When any security discussion turns to cyberwarfare, the first thing that comes to some people's minds is China. Despite the pro forma denials by the Chinese government, China is the most active and the most aggressive cyberwarfare operation anywhere.
But what gets everyone’s attention is the Chinese approach to cyberwarfare -- its government-operated cyberwarfare teams will go after anything, anywhere. This isn’t just about protecting China should another country attack; it’s about stealing anything of value, whether it’s military intelligence, commercial intellectual property or your mother’s Christmas card list.
But China isn’t the only country carrying out cyberwarfare activities. The U.S. government and the governments of other nations that have the capability to conduct cyberwarfare are also doing it at one level or another. Recently, the head of the U.S. Cyber Command, General Keith Alexander (who also heads the super-secret National Security Agency) told the U.S. Strategic Command’s Space and Cyber Conference that the United States needs to be able to bump up its cyberwarfare capabilities. He pointed out the U.S. military has a duty to defend the nation against cyber attacks, and said his agency needs the authority to do so.
Meanwhile, at the same conference, Lt. General Michael Basla, vice commander of the Air Force Space Command, said the United States was going to build an offensive cyberwarfare capability. What he didn’t say, of course, is that much of that offensive cyberwarfare capability he was referring to already exists. The United States is, in fact, a major player in global cyberwarfare.
This should be no surprise. In fact, if the United States weren’t actively building and using an advanced cyberwarfare capability, it would be irresponsible. The United States, like the other nations that are preparing themselves for the next all-out cyberwar, needs to have the capability in place when it happens, and it needs to know how to use it. Just as the traditional armed forces have their capabilities in place and then conduct exercises, so do the cyberwarfare operations in the United States.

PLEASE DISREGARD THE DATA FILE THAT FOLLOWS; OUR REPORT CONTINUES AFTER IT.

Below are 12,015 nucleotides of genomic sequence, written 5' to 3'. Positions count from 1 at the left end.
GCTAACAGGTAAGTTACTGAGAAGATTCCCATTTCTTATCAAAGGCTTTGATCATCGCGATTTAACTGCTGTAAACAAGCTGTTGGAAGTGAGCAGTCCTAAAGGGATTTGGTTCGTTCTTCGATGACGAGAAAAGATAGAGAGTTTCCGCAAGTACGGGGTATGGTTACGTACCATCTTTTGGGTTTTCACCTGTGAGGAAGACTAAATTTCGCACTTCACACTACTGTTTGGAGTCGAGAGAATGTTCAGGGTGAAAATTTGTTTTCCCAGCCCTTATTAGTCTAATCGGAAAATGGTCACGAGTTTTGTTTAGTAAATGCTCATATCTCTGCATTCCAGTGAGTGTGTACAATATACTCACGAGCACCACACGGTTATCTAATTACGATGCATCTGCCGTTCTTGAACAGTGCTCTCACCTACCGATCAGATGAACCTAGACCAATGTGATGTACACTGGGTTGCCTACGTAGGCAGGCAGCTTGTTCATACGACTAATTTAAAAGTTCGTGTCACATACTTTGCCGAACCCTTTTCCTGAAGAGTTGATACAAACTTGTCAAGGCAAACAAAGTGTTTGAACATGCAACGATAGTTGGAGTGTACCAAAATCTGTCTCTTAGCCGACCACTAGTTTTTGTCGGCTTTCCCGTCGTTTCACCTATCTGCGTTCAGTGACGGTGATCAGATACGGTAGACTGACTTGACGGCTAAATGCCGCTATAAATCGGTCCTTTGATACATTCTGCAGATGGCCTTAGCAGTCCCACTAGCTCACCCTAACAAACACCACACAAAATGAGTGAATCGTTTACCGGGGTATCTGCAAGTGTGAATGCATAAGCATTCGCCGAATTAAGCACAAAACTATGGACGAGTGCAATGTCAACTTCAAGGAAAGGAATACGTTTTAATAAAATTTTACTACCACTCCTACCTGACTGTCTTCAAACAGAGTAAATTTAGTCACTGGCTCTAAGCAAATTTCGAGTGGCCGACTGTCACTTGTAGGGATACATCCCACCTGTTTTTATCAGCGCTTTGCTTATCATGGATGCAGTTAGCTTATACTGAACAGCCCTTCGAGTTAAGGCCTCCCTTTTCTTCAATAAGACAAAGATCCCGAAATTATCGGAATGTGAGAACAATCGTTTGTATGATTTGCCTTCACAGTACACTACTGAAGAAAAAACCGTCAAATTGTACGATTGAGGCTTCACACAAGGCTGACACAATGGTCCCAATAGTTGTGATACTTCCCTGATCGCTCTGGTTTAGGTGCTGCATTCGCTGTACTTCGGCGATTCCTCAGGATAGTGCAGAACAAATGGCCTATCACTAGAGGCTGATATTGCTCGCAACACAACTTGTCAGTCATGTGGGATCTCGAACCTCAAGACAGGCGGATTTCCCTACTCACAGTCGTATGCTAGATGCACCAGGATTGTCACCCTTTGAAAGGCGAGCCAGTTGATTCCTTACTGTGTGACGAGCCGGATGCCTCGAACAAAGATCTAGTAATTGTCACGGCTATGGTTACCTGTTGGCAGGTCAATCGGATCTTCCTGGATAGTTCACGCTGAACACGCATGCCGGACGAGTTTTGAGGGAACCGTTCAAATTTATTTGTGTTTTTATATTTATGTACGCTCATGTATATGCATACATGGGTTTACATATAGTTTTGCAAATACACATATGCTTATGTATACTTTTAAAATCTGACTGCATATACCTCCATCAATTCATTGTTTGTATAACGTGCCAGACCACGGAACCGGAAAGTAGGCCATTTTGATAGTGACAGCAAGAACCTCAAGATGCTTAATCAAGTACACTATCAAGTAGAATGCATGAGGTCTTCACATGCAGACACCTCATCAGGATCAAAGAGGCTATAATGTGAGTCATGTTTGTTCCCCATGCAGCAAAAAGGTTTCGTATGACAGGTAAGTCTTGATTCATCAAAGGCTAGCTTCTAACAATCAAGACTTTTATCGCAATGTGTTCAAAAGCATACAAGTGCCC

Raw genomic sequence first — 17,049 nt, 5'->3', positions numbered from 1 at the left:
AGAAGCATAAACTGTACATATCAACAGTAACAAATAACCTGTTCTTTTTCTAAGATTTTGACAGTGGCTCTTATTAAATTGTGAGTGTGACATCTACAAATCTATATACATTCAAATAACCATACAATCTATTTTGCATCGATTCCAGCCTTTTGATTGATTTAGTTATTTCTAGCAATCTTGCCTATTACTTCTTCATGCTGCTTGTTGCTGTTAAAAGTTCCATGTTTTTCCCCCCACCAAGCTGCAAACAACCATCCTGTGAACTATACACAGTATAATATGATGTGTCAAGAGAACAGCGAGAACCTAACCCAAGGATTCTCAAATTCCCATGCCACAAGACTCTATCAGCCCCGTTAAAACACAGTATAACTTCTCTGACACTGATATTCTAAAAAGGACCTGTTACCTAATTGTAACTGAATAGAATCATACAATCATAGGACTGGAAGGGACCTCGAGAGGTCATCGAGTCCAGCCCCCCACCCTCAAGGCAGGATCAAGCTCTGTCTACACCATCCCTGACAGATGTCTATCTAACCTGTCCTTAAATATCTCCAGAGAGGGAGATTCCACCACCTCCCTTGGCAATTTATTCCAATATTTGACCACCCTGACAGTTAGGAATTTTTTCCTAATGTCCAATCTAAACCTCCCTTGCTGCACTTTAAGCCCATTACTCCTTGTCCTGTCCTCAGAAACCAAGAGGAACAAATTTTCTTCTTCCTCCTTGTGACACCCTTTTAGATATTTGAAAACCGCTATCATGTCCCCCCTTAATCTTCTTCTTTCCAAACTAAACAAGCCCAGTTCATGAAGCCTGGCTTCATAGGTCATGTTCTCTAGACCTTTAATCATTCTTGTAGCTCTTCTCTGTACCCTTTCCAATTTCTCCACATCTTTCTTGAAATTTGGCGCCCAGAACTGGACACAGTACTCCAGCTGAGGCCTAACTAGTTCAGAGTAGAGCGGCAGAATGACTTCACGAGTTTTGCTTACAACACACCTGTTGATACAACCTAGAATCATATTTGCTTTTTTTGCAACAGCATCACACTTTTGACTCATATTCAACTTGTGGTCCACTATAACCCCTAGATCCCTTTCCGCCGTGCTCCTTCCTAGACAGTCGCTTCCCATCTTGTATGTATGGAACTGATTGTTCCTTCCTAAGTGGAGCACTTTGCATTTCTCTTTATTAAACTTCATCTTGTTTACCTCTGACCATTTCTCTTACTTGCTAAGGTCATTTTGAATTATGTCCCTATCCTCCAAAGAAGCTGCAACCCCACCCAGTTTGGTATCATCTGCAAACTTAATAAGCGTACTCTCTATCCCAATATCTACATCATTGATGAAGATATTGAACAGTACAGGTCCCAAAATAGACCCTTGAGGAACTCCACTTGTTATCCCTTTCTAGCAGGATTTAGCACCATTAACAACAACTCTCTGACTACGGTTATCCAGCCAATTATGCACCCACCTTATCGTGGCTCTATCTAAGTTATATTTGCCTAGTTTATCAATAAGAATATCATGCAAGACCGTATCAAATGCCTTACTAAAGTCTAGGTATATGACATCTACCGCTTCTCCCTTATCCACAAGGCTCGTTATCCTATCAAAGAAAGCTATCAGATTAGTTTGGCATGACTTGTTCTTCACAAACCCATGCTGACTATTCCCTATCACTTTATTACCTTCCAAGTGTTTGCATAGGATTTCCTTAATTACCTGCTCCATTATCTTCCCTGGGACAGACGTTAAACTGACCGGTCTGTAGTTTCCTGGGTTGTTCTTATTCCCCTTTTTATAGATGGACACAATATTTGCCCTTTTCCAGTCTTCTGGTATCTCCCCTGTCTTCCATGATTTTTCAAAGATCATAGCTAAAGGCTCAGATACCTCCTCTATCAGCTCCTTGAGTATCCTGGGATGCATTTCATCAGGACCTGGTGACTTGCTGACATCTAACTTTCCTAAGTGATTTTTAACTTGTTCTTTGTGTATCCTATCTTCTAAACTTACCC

The difference between the United States and other countries such as China is that the U.S. military isn’t trying to steal commercial secrets and give them to U.S. companies. Instead, the United States is quietly working to find the weaknesses in the data systems of likely foes, and is putting the means in place for those weaknesses to be exploited. The U.S. Cyber Command is also developing defenses against the coming attacks by the Chinese and others. Those defenses are intended to protect military interests, but also to protect what the U.S. government calls “critical infrastructure,” which includes power systems, telecommunications, utilities and, of course, the Internet.
As we've already seen in 2011, the definition of what a "combantant" in cyberware is expanding to include all kinds of businesses large and small, not to mention the U.S. Chamber of Commerce. While the U.S. government is marshalling the resources needed to defend the country, it's also counting on businesses to be a lot more vigilant about IT security as part of a larger cyberwarfare strategy.
Some may decry the fact that the United States is spending millions on cyber warfare or question the ethics of doing so. But that’s a lot like the people who opposed the installation of radar on the island of Oahu prior to the start of World War II. Sometimes opposition may be well-intentioned, but that doesn’t make it less wrong.